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In some Differential-Privacy(DP) papers, they use epsilon as the x-axis in the figures of the experiments' result while other papers use the sensitivity.

  1. What is the relationship between epsilon and sensitivity in the DP?

  2. How can I compare the results of different papers?

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I'll answer the second question first. The two are distinct concepts — there's no way directly compare graphs or results without more info or context.

Differential privacy is usually obtained by 1. computing a function $F$ of the data and 2. adding some noise to the result. The noise must be large enough to hide an individual contribution, and "how well an individual contribution is hidden" is captured by the parameter $\varepsilon$.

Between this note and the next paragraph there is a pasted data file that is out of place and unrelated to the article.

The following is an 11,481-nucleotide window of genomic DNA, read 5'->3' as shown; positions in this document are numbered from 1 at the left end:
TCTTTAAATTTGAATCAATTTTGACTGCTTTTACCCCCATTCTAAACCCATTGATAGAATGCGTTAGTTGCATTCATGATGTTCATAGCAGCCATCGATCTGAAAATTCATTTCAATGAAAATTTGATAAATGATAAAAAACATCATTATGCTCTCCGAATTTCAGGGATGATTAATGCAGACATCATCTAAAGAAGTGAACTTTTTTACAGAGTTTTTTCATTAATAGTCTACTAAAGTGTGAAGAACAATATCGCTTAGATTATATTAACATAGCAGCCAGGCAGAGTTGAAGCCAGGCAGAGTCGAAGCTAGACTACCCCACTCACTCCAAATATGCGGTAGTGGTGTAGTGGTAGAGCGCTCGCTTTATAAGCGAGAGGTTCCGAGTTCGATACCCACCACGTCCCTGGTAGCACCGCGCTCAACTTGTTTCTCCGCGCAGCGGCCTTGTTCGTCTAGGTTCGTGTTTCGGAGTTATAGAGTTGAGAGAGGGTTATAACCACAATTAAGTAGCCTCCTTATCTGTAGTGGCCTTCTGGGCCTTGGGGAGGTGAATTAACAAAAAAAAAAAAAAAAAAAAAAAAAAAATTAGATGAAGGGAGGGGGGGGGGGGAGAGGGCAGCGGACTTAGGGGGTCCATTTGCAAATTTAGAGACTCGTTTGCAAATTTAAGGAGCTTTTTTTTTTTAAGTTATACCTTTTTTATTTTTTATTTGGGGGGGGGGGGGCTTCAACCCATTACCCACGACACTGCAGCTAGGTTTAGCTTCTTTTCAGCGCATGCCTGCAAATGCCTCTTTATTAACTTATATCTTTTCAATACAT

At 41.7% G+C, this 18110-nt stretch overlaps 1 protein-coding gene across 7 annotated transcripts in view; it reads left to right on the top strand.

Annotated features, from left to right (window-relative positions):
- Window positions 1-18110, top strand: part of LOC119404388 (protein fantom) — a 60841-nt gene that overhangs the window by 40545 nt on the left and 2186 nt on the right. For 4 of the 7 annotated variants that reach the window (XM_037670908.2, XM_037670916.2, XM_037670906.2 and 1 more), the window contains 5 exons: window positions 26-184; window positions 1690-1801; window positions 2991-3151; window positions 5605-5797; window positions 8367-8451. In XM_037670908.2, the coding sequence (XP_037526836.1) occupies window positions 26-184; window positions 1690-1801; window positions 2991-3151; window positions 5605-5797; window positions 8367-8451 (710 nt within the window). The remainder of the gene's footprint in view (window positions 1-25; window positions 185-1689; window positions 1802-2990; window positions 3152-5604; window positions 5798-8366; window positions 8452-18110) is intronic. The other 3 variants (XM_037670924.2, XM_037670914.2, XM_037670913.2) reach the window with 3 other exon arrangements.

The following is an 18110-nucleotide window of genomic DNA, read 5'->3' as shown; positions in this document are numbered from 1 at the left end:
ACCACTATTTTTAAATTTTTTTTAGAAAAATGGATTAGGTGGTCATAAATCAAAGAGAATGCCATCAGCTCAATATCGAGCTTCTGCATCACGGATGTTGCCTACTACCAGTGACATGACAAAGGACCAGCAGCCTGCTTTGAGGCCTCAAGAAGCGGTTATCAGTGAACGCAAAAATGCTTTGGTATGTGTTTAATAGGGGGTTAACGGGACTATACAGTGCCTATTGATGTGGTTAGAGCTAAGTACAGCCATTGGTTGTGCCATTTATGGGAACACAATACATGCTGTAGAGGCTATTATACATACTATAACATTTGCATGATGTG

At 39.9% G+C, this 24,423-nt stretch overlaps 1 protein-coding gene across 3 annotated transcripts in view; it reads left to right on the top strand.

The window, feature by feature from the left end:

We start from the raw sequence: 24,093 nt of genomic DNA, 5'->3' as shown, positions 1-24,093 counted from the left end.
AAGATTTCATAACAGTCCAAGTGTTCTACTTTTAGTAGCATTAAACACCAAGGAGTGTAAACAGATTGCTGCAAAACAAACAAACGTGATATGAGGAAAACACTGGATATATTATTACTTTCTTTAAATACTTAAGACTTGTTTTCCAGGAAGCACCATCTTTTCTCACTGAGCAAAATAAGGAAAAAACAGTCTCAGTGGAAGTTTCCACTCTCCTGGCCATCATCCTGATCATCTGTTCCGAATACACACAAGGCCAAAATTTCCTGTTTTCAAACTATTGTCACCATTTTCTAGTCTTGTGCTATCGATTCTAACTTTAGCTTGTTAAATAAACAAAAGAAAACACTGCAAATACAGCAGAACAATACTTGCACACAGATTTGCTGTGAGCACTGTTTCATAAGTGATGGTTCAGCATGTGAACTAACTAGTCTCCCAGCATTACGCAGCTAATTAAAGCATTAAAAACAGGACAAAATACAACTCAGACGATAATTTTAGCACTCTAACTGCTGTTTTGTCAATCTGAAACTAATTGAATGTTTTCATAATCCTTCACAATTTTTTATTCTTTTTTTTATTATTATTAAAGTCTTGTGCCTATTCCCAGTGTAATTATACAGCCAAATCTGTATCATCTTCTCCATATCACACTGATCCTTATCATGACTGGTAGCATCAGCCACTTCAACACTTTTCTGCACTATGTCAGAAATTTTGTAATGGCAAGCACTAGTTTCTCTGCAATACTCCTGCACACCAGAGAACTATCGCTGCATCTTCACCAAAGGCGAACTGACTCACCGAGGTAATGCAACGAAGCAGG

But for some functions $F$, an individual contribution can change the true result more than for others functions. For example:

  • The answer to "how many employees of this company have blue eyes?" can only change by one if you add or remove an employee.
  • The answer to "what's the average salary of people in this company?" can change by a lot if you remove the CEO's salary.

That concept is captured by sensitivity: the higher the possible change, the higher the sensitivity. And typically, to get $\varepsilon$-differential privacy with a fixed $\varepsilon$, you have to add more noise when when the sensitivity is larger (to compensate). That's the typical relationship between the two concepts.

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  • $\begingroup$ There is an interesting paper discussing what are good values for ε for various usage scenarios: J. Lee, C. Clifton, “How much is enough? Choosing ε for differential privacy,” Proceedings of the International Conference on Information Security, Springer, Berlin, Heidelberg, 2011 $\endgroup$ – Nikos Fotiou Mar 4 at 23:40

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